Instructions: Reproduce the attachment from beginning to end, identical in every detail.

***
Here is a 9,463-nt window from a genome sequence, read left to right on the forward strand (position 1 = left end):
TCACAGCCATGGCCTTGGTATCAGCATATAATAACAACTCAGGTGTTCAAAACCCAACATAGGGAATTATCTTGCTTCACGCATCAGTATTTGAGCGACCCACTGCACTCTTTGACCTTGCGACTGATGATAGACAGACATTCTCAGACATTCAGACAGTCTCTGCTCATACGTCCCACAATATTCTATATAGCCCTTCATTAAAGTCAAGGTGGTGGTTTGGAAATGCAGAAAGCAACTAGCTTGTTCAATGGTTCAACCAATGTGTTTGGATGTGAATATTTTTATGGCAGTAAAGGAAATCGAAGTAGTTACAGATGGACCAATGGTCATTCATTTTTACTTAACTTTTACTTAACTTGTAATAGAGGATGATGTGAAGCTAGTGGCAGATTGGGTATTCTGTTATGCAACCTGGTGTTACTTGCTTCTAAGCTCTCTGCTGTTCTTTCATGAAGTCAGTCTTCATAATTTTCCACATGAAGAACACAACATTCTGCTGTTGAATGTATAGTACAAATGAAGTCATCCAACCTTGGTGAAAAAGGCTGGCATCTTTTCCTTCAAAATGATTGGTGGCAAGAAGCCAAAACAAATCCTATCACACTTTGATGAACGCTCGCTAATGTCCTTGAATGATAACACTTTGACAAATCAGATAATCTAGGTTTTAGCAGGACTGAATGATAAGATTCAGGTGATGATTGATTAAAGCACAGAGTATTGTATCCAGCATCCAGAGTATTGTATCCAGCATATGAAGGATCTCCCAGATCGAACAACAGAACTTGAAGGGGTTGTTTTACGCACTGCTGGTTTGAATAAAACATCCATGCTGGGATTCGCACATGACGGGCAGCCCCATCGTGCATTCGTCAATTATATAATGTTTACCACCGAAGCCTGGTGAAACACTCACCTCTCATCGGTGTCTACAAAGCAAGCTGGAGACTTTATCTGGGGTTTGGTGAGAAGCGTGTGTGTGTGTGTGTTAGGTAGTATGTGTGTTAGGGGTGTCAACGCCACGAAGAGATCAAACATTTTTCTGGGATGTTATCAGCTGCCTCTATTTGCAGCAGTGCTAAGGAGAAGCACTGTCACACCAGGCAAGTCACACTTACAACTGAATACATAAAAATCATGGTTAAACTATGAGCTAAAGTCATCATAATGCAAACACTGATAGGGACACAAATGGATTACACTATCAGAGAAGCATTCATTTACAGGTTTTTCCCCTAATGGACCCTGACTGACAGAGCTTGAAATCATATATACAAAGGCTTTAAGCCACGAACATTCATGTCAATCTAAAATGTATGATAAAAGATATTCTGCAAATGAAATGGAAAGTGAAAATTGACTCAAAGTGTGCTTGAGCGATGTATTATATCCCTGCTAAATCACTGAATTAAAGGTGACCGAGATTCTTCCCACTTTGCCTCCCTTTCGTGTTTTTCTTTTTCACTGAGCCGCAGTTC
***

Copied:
Here is a 9,463-nt window from a genome sequence, read left to right on the forward strand (position 1 = left end):
TCACAGCCATGGCCTTGGTATCAGCATATAATAACAACTCAGGTGTTCAAAACCCAACATAGGGAATTATCTTGCTTCACGCATCAGTATTTGAGCGACCCACTGCACTCTTTGACCTTGCGACTGATGATAGACAGACATTCTCAGACATTCAGACAGTCTCTGCTCATACGTCCCACAATATTCTATATAGCCCTTCATTAAAGTCAAGGTGGTGGTTTGGAAATGCAGAAAGCAACTAGCTTGTTCAATGGTTCAACCAATGTGTTTGGATGTGAATATTTTTATGGCAGTAAAGGAAATCGAAGTAGTTACAGATGGACCAATGGTCATTCATTTTTACTTAACTTTTACTTAACTTGTAATAGAGGATGATGTGAAGCTAGTGGCAGATTGGGTATTCTGTTATGCAACCTGGTGTTACTTGCTTCTAAGCTCTCTGCTGTTCTTTCATGAAGTCAGTCTTCATAATTTTCCACATGAAGAACACAACATTCTGCTGTTGAATGTATAGTACAAATGAAGTCATCCAACCTTGGTGAAAAAGGCTGGCATCTTTTCCTTCAAAATGATTGGTGGCAAGAAGCCAAAACAAATCCTATCACACTTTGATGAACGCTCGCTAATGTCCTTGAATGATAACACTTTGACAAATCAGATAATCTAGGTTTTAGCAGGACTGAATGATAAGATTCAGGTGATGATTGATTAAAGCACAGAGTATTGTATCCAGCATCCAGAGTATTGTATCCAGCATATGAAGGATCTCCCAGATCGAACAACAGAACTTGAAGGGGTTGTTTTACGCACTGCTGGTTTGAATAAAACATCCATGCTGGGATTCGCACATGACGGGCAGCCCCATCGTGCATTCGTCAATTATATAATGTTTACCACCGAAGCCTGGTGAAACACTCACCTCTCATCGGTGTCTACAAAGCAAGCTGGAGACTTTATCTGGGGTTTGGTGAGAAGCGTGTGTGTGTGTGTGTTAGGTAGTATGTGTGTTAGGGGTGTCAACGCCACGAAGAGATCAAACATTTTTCTGGGATGTTATCAGCTGCCTCTATTTGCAGCAGTGCTAAGGAGAAGCACTGTCACACCAGGCAAGTCACACTTACAACTGAATACATAAAAATCATGGTTAAACTATGAGCTAAAGTCATCATAATGCAAACACTGATAGGGACACAAATGGATTACACTATCAGAGAAGCATTCATTTACAGGTTTTTCCCCTAATGGACCCTGACTGACAGAGCTTGAAATCATATATACAAAGGCTTTAAGCCACGAACATTCATGTCAATCTAAAATGTATGATAAAAGATATTCTGCAAATGAAATGGAAAGTGAAAATTGACTCAAAGTGTGCTTGAGCGATGTATTATATCCCTGCTAAATCACTGAATTAAAGGTGACCGAGATTCTTCCCACTTTGCCTCCCTTTCGTGTTTTTCTTTTTCACTGAGCCGCAGTTC